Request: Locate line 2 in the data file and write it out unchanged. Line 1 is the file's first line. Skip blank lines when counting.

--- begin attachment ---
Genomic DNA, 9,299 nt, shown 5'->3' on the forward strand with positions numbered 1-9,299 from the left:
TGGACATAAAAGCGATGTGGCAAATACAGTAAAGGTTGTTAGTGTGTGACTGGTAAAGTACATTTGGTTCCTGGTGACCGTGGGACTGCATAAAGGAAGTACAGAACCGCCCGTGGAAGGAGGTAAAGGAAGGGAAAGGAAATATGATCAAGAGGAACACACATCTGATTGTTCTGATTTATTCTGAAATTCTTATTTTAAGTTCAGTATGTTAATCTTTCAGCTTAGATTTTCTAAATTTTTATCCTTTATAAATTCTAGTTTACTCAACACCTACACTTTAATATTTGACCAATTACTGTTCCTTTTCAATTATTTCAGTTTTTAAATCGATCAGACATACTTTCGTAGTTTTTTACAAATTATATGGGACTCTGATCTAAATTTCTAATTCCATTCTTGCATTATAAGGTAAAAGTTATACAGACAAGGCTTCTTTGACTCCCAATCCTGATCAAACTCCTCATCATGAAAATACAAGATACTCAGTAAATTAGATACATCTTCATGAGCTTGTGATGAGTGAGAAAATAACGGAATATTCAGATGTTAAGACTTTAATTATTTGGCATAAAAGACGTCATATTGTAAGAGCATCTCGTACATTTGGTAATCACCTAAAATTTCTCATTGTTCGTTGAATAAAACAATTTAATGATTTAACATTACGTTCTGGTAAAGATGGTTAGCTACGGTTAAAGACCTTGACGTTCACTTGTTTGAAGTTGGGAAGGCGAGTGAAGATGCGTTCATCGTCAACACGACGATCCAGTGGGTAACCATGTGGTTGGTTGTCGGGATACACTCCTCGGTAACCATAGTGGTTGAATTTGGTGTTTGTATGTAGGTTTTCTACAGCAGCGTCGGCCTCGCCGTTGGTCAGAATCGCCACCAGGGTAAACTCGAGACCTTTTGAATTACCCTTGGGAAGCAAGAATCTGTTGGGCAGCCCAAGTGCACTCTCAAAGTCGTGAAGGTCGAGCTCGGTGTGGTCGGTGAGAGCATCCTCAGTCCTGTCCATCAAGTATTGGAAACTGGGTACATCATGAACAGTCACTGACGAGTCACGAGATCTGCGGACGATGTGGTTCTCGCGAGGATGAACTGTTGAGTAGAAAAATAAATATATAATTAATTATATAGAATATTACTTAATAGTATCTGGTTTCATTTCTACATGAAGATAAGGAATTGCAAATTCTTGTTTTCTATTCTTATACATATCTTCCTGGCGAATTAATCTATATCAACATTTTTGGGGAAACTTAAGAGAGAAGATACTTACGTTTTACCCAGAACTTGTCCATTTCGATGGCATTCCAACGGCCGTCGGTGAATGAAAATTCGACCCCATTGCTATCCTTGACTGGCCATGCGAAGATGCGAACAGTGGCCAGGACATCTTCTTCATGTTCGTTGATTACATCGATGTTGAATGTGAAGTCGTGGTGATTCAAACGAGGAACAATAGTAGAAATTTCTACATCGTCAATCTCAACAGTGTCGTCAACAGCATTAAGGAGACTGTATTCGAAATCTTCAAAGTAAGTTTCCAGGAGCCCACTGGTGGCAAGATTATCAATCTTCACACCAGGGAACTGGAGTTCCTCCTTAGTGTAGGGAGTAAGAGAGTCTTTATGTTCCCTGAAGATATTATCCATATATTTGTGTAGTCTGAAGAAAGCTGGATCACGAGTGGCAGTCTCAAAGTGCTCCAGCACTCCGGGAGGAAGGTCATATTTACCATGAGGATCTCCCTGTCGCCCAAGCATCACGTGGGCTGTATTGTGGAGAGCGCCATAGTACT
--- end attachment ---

TGGACATAAAAGCGATGTGGCAAATACAGTAAAGGTTGTTAGTGTGTGACTGGTAAAGTACATTTGGTTCCTGGTGACCGTGGGACTGCATAAAGGAAGTACAGAACCGCCCGTGGAAGGAGGTAAAGGAAGGGAAAGGAAATATGATCAAGAGGAACACACATCTGATTGTTCTGATTTATTCTGAAATTCTTATTTTAAGTTCAGTATGTTAATCTTTCAGCTTAGATTTTCTAAATTTTTATCCTTTATAAATTCTAGTTTACTCAACACCTACACTTTAATATTTGACCAATTACTGTTCCTTTTCAATTATTTCAGTTTTTAAATCGATCAGACATACTTTCGTAGTTTTTTACAAATTATATGGGACTCTGATCTAAATTTCTAATTCCATTCTTGCATTATAAGGTAAAAGTTATACAGACAAGGCTTCTTTGACTCCCAATCCTGATCAAACTCCTCATCATGAAAATACAAGATACTCAGTAAATTAGATACATCTTCATGAGCTTGTGATGAGTGAGAAAATAACGGAATATTCAGATGTTAAGACTTTAATTATTTGGCATAAAAGACGTCATATTGTAAGAGCATCTCGTACATTTGGTAATCACCTAAAATTTCTCATTGTTCGTTGAATAAAACAATTTAATGATTTAACATTACGTTCTGGTAAAGATGGTTAGCTACGGTTAAAGACCTTGACGTTCACTTGTTTGAAGTTGGGAAGGCGAGTGAAGATGCGTTCATCGTCAACACGACGATCCAGTGGGTAACCATGTGGTTGGTTGTCGGGATACACTCCTCGGTAACCATAGTGGTTGAATTTGGTGTTTGTATGTAGGTTTTCTACAGCAGCGTCGGCCTCGCCGTTGGTCAGAATCGCCACCAGGGTAAACTCGAGACCTTTTGAATTACCCTTGGGAAGCAAGAATCTGTTGGGCAGCCCAAGTGCACTCTCAAAGTCGTGAAGGTCGAGCTCGGTGTGGTCGGTGAGAGCATCCTCAGTCCTGTCCATCAAGTATTGGAAACTGGGTACATCATGAACAGTCACTGACGAGTCACGAGATCTGCGGACGATGTGGTTCTCGCGAGGATGAACTGTTGAGTAGAAAAATAAATATATAATTAATTATATAGAATATTACTTAATAGTATCTGGTTTCATTTCTACATGAAGATAAGGAATTGCAAATTCTTGTTTTCTATTCTTATACATATCTTCCTGGCGAATTAATCTATATCAACATTTTTGGGGAAACTTAAGAGAGAAGATACTTACGTTTTACCCAGAACTTGTCCATTTCGATGGCATTCCAACGGCCGTCGGTGAATGAAAATTCGACCCCATTGCTATCCTTGACTGGCCATGCGAAGATGCGAACAGTGGCCAGGACATCTTCTTCATGTTCGTTGATTACATCGATGTTGAATGTGAAGTCGTGGTGATTCAAACGAGGAACAATAGTAGAAATTTCTACATCGTCAATCTCAACAGTGTCGTCAACAGCATTAAGGAGACTGTATTCGAAATCTTCAAAGTAAGTTTCCAGGAGCCCACTGGTGGCAAGATTATCAATCTTCACACCAGGGAACTGGAGTTCCTCCTTAGTGTAGGGAGTAAGAGAGTCTTTATGTTCCCTGAAGATATTATCCATATATTTGTGTAGTCTGAAGAAAGCTGGATCACGAGTGGCAGTCTCAAAGTGCTCCAGCACTCCGGGAGGAAGGTCATATTTACCATGAGGATCTCCCTGTCGCCCAAGCATCACGTGGGCTGTATTGTGGAGAGCGCCATAGTACT